Well, you may then ask, ‘What is the difference between buddhas and sentient beings?’ It is nothing other than realizing or not realizing mind. The substance of the awakened state, of buddha, is present within you, but you don’t recognize it.” (Guru Rinpoche Terma Teaching)

The caves of Pharping, Nepal, are major power sites in the spiritual development of Padmasambhava. It is said that Padmasambhava gained enlightenment in Pharping, practicing and meditating in the lower cave for seven years until he realized the true nature of mind. He then moved to the upper cave where he spent another three years to ‘stabilize’ the realization.

The caves, which are located some 30 kilometers from Kathmandu, present something of a metaphor for Nepal’s spiritual migration. The first cave, which sits above a brackish reflective pool, includes a melange of Buddhist and Hindu iconography—prayer flags hang over a Garuda (eagle) statue next to a relief of Brahma the bull.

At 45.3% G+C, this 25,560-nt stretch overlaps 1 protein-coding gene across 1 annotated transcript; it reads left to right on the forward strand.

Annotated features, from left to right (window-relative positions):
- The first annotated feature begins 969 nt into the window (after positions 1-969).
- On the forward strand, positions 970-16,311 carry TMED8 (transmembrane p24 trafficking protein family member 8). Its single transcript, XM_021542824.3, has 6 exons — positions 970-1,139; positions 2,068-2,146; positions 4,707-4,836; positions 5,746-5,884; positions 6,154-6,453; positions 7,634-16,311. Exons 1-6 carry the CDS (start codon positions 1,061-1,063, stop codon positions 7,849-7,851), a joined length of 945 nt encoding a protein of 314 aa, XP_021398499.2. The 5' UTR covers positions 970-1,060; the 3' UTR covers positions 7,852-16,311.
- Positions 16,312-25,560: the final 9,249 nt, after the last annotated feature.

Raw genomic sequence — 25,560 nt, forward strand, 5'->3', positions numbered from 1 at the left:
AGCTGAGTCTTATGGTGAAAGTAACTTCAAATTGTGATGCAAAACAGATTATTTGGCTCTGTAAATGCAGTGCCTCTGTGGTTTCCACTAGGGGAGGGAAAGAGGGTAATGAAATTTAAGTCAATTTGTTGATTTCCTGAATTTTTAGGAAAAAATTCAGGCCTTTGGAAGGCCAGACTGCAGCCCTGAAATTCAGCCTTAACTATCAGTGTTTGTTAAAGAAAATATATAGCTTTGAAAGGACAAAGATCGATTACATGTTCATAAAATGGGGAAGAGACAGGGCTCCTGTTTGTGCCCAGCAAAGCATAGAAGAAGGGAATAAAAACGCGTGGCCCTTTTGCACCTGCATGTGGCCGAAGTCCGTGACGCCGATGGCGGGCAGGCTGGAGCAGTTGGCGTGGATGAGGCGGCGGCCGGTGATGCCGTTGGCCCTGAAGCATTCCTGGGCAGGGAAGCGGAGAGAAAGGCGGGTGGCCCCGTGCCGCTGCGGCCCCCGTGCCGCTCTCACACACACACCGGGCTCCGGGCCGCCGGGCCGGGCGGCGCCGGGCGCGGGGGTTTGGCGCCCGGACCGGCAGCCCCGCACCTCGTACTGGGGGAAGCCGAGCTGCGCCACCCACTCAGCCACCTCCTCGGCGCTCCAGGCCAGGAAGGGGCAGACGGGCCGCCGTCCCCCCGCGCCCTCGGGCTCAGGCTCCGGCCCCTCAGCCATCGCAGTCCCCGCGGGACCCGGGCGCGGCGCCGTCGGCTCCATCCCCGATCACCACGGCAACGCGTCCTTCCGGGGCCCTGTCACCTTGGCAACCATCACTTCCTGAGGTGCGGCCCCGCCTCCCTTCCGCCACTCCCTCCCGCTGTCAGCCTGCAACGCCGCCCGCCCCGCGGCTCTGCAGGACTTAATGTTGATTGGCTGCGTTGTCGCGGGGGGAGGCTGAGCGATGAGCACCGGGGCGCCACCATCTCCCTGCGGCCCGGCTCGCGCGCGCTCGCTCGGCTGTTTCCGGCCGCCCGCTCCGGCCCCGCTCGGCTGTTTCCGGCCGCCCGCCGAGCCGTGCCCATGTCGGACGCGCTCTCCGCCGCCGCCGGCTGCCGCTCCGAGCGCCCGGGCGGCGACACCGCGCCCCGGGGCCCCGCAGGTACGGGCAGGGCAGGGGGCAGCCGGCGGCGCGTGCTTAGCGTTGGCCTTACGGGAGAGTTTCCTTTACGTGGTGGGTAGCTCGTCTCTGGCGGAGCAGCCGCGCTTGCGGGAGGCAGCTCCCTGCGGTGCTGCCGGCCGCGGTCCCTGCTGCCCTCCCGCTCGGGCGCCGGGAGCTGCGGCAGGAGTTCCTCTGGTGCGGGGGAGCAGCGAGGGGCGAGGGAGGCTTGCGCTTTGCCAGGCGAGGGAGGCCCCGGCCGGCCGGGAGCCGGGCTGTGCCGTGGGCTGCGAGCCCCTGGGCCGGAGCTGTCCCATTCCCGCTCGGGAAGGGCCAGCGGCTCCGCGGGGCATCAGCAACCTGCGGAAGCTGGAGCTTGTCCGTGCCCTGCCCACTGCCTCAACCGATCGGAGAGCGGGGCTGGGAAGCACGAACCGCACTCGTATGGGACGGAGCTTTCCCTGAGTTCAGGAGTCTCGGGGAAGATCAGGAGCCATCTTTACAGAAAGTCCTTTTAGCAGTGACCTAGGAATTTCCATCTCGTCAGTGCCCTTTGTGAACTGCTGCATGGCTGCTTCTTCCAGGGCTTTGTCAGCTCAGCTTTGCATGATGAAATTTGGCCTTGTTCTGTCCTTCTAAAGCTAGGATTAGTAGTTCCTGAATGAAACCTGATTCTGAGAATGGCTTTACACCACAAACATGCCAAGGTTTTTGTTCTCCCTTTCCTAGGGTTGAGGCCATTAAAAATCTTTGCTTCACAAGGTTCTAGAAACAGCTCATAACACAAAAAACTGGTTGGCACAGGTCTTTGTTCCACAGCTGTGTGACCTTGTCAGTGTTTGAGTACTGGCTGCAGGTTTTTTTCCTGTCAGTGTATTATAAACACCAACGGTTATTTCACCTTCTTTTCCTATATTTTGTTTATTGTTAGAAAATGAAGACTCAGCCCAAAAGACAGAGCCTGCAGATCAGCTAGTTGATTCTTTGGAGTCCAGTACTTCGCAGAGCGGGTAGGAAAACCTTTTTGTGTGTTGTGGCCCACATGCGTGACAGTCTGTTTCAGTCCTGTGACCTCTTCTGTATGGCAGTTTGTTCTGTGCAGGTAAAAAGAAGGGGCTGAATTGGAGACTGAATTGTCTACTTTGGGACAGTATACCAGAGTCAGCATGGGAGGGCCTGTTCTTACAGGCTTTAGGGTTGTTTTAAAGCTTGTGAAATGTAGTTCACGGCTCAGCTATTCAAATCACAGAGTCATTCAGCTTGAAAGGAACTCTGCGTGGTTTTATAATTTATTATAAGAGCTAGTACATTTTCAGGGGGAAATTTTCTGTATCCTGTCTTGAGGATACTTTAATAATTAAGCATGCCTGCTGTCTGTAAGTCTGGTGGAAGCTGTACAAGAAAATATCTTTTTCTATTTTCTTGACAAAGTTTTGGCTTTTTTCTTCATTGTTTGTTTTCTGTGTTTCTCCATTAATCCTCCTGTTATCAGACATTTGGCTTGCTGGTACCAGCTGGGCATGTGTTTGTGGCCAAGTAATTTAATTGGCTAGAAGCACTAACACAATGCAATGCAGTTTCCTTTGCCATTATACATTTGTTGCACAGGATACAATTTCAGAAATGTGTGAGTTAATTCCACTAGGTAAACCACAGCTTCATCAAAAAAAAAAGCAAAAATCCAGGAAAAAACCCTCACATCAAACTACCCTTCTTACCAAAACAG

The second cave sits further up the hill and involves a long climb of winding steps. This cave is managed by a local Tibetan monastery and includes the continuous presence of a monk, who (during our visit) leaned against the exterior wall of the cave, reciting mantras and turning his mala beads.

After visiting and ‘sitting’ in both caves, we climbed to the top of the hill with the first of many Triptych Journey prayer flags. After writing our prayers on a few of the panels, we turned the colorful flags over to a young man who added their aspirations to the hill’s tangled web of flags.

In between our exploration of the two caves, we stopped into a Tibetan Momo (dumpling) restaurant. While most of the team leaned back into the cool lime-green walls, photographer Jon Schechner captured the momo-making process.

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